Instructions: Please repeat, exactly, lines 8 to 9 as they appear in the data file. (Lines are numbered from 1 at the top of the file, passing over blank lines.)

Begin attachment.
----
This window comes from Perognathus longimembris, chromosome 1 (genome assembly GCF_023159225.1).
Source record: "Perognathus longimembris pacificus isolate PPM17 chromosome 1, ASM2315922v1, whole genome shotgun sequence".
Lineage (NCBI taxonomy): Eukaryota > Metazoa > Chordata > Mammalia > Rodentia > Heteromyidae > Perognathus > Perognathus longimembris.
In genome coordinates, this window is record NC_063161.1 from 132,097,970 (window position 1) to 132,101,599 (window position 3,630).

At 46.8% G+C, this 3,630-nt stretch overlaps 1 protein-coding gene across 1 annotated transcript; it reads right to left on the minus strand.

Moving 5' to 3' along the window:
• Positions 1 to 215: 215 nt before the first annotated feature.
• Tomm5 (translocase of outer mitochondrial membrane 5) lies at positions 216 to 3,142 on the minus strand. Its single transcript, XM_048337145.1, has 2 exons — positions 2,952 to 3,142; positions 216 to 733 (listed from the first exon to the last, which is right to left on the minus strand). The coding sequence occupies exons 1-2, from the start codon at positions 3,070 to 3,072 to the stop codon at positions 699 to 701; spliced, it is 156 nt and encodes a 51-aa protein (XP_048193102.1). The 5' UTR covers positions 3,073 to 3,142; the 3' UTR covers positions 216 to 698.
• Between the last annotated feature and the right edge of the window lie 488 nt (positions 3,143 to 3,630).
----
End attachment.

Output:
• Tomm5 (translocase of outer mitochondrial membrane 5) lies at positions 216 to 3,142 on the minus strand. Its single transcript, XM_048337145.1, has 2 exons — positions 2,952 to 3,142; positions 216 to 733 (listed from the first exon to the last, which is right to left on the minus strand). The coding sequence occupies exons 1-2, from the start codon at positions 3,070 to 3,072 to the stop codon at positions 699 to 701; spliced, it is 156 nt and encodes a 51-aa protein (XP_048193102.1). The 5' UTR covers positions 3,073 to 3,142; the 3' UTR covers positions 216 to 698.
• Between the last annotated feature and the right edge of the window lie 488 nt (positions 3,143 to 3,630).